Google plans 'not encrypted' user alert for Gmail

News by Adrian Bridgwater

Inter-server technology worries - STARTTLS stripping forces a user's sending machine to skip encryption

The thorny world of email encryption throws up another spike this month with Google discussing when it will alert users when messages are not encrypted.

According to Google's own Online Security Blog, “To notify our users of potential dangers, we are developing in-product warnings for Gmail users that will display when they receive a message through a non-encrypted connection. These warnings will begin to roll-out in the coming months.”

The development has arisen due to slow adoption of encryption by some email server host locations and what amounts to a perceptible level of hostility towards email encryption in seven specific countries.

As reported on the Register, Google's own research identifies the following countries as ‘should be regarded as dangerous places to send e-mails to': Tunisia, Iraq, Papua New Guinea, Nepal, Kenya, Uganda and Lesotho.

STARTTLS stripping

The above-identified countries are reportedly seeing instances of so-called STARTTLS stripping. This process forces the sender's machine's message to skip encryption and ‘degrade' the message ‘richness' down to plain text format.

More than 20 percent of messages subject to STARTTLS stripping are said to arrive at their host recipient's machines without encryption.

The Electronic Frontier Foundation defines the STARTTLS flag as an essential security and privacy protection used by an email server to request encryption when talking to another server or client.

To understand what this technology means at a deeper level, today spoke to AVAST Software's malware analyst and programmer Jaromír Horejší.

“By stripping STARTTLS, users' email conversations become unencrypted. If an unencrypted email is sent over the Internet, there is a risk the message could be captured and forged by a third party,” said Horejší.

He continued, “I can only speculate why there are servers that do not encrypt emails, one reason may be the lack of knowledge or resources to upgrade, the second is that the lack of encryption could be intentional - to spy on communications. Many people may not consider their emails to be as sensitive as online banking or shopping, but email communications are also valuable for attackers and spies, as email contents can also reveal a lot about a person,” he added.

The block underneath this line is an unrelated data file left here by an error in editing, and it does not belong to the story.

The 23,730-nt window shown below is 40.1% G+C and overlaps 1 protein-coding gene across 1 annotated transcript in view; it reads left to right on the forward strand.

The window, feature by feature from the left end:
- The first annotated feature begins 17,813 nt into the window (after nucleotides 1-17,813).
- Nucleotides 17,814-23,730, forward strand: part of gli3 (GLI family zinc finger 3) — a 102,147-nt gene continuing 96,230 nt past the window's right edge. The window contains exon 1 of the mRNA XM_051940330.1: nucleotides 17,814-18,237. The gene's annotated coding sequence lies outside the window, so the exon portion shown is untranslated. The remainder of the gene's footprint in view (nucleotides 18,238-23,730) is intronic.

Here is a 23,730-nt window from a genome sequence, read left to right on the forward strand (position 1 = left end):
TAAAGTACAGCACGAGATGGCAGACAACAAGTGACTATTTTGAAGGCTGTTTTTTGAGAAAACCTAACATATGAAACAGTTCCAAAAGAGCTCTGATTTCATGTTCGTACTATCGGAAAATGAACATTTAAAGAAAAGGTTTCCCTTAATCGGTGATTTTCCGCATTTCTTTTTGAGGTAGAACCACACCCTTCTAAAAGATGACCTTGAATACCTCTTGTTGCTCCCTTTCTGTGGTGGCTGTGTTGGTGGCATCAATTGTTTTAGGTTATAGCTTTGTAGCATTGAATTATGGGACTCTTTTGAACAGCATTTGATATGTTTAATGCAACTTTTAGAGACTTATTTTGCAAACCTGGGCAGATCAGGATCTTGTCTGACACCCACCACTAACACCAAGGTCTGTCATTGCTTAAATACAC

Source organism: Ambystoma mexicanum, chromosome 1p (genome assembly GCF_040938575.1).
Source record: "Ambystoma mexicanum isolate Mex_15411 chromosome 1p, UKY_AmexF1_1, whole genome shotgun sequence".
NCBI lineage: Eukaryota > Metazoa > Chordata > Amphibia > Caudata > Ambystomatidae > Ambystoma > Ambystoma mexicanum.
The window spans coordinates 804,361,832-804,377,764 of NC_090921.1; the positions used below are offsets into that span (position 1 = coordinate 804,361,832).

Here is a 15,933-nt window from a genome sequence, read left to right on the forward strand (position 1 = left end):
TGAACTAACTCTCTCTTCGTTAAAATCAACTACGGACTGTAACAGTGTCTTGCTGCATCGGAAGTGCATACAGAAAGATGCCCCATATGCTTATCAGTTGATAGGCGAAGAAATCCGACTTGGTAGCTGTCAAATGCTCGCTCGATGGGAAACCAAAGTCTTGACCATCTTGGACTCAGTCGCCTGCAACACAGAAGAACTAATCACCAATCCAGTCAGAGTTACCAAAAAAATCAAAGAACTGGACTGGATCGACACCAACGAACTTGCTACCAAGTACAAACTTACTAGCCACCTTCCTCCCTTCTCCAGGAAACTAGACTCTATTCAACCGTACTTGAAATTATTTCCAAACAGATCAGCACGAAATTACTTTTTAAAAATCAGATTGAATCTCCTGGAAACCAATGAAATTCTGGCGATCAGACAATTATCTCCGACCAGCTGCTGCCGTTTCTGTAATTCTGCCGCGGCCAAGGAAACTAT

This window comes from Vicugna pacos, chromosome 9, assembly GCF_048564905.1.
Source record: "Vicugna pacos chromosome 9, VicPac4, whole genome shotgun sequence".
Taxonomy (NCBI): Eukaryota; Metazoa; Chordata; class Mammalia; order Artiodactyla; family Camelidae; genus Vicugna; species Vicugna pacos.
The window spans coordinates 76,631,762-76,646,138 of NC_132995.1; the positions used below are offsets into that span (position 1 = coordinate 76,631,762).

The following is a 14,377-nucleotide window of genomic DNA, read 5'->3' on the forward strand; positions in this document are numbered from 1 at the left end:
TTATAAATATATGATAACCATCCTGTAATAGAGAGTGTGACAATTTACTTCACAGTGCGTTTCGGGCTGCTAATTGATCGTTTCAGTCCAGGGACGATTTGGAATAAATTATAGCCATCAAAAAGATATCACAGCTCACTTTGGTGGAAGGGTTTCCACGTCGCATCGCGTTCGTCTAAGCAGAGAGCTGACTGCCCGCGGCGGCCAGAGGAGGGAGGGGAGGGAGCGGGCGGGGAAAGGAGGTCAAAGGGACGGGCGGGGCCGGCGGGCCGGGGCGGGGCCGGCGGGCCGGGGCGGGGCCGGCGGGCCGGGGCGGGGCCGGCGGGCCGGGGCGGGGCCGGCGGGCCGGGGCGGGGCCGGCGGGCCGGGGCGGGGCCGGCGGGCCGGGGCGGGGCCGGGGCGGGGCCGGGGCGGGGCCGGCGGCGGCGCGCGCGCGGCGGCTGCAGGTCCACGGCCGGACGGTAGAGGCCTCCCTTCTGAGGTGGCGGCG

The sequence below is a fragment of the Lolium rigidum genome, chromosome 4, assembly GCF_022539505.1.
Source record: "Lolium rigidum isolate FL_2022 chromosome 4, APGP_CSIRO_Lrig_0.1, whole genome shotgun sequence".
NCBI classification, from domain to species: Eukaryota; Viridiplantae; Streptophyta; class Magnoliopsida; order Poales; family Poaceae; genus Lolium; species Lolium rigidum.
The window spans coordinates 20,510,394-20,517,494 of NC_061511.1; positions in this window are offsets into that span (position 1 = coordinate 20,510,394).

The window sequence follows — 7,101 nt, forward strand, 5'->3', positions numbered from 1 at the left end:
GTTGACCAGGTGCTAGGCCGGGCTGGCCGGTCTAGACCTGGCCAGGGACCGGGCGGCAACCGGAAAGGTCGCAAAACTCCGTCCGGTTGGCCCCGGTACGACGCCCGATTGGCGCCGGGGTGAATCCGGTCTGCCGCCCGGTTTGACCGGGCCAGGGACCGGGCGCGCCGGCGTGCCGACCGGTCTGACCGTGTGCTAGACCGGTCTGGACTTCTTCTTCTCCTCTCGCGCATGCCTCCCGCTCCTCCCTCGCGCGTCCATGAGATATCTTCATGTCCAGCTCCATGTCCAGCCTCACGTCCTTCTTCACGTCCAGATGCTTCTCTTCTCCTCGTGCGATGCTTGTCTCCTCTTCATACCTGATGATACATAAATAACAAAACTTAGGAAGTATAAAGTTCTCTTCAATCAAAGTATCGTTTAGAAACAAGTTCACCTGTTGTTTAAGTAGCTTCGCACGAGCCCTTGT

Actively preventing message encryption

Google has confirmed that it has found regions of the Internet ‘actively preventing message encryption' by tampering with requests to initiate SSL connections. “To mitigate this attack, we are working closely with partners through the industry association M3AAWG to strengthen “opportunistic TLS” using technologies that we pioneered with Chrome to protect websites against interception,” says the firm.

To be clear, Google has confirmed that these threats do not affect Gmail to Gmail communication; they may affect messaging between providers. The company has further confirmed that more than 94 percent of inbound messages to Gmail use some form of authentication.

Eavesdropping at any point

Catalin Cosoi is chief security strategist at Bitdefender. He says that one of the major security implications concerning the lack of email encryption is that these messages are prone to eavesdropping at any point during the communication between the two parties engaged in the conversation. Also, digitally signed emails guarantee that the one sending/receiving the email is indeed a trusted party.

In terms of the seven untrustworthy world states, Cosoi notes that just as the aforementioned study states, “There are geographic regions that try to prevent message encryption by tampering with requests to initiate SSL connections, but such actions may either be politically motivated – laws and legislation - or initiated by malicious actors.”

Bedtime reading

Cosoi adds that while Gmail has always made considerable effort into making Gmail-to-Gmail communication as safe as possible - the addition of this new notification warning users of receiving emails via a non-encrypted connection is a good step in the right direction. Google provides its safer email transparency report for deeper reading on this subject matter.

Speaking to directly, Cosoi says that this Google report underlines the importance of email encryption even between different email providers - and the fact that 57 percent of non-Gmail originating emails are not encrypting is ‘definitely worrying' in his view.

“Since privacy has been playing a pivotal role in our lives, especially since we're constantly connected online and exchanging information in various forms, all email service providers have to start implementing strong security methods. Emails are no longer just a series of bytes sent from sender to receiver, but information that is both private and personal,” added Bitdefender's Cosoi.

Google has yet to confirm a date for the rollout of its non-encrypted connection service, but intends to track this story.


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